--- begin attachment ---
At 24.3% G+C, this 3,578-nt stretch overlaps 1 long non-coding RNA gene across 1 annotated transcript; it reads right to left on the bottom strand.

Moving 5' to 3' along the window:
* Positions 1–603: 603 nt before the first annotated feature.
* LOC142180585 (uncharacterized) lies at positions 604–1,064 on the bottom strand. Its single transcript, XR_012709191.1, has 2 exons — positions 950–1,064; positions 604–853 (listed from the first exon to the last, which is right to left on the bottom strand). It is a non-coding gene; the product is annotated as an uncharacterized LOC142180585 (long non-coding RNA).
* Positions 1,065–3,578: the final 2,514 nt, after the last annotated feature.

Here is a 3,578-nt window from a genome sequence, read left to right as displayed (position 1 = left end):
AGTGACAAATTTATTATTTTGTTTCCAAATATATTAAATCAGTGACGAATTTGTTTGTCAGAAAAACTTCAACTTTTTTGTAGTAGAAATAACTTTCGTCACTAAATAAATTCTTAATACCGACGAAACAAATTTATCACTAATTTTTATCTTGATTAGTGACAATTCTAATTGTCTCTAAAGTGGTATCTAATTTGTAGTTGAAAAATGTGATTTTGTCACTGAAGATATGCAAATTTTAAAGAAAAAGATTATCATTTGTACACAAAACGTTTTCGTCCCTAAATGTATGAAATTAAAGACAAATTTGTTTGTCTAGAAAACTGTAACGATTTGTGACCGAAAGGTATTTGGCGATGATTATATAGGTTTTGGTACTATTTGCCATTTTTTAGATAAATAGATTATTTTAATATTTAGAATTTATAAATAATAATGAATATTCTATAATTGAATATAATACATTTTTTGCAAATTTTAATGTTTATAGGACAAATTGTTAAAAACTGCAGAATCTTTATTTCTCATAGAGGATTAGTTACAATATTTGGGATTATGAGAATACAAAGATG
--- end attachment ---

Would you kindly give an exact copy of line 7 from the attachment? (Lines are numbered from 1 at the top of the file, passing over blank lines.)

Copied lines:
AGTGACAAATTTATTATTTTGTTTCCAAATATATTAAATCAGTGACGAATTTGTTTGTCAGAAAAACTTCAACTTTTTTGTAGTAGAAATAACTTTCGTCACTAAATAAATTCTTAATACCGACGAAACAAATTTATCACTAATTTTTATCTTGATTAGTGACAATTCTAATTGTCTCTAAAGTGGTATCTAATTTGTAGTTGAAAAATGTGATTTTGTCACTGAAGATATGCAAATTTTAAAGAAAAAGATTATCATTTGTACACAAAACGTTTTCGTCCCTAAATGTATGAAATTAAAGACAAATTTGTTTGTCTAGAAAACTGTAACGATTTGTGACCGAAAGGTATTTGGCGATGATTATATAGGTTTTGGTACTATTTGCCATTTTTTAGATAAATAGATTATTTTAATATTTAGAATTTATAAATAATAATGAATATTCTATAATTGAATATAATACATTTTTTGCAAATTTTAATGTTTATAGGACAAATTGTTAAAAACTGCAGAATCTTTATTTCTCATAGAGGATTAGTTACAATATTTGGGATTATGAGAATACAAAGATG